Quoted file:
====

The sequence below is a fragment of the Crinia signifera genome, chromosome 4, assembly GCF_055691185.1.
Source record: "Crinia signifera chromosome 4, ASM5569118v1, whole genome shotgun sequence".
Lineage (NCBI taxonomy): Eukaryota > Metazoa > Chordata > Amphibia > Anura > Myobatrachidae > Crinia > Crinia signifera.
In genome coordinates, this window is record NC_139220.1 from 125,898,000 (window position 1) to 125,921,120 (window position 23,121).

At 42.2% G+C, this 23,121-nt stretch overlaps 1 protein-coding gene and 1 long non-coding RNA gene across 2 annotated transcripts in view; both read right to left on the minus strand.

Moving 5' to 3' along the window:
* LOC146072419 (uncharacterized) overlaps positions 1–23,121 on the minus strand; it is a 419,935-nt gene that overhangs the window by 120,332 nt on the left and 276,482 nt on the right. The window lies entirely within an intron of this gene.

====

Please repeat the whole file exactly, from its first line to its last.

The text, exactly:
The sequence below is a fragment of the Crinia signifera genome, chromosome 4, assembly GCF_055691185.1.
Source record: "Crinia signifera chromosome 4, ASM5569118v1, whole genome shotgun sequence".
Lineage (NCBI taxonomy): Eukaryota > Metazoa > Chordata > Amphibia > Anura > Myobatrachidae > Crinia > Crinia signifera.
In genome coordinates, this window is record NC_139220.1 from 125,898,000 (window position 1) to 125,921,120 (window position 23,121).

At 42.2% G+C, this 23,121-nt stretch overlaps 1 protein-coding gene and 1 long non-coding RNA gene across 2 annotated transcripts in view; both read right to left on the minus strand.

Moving 5' to 3' along the window:
* LOC146072419 (uncharacterized) overlaps positions 1–23,121 on the minus strand; it is a 419,935-nt gene that overhangs the window by 120,332 nt on the left and 276,482 nt on the right. The window lies entirely within an intron of this gene.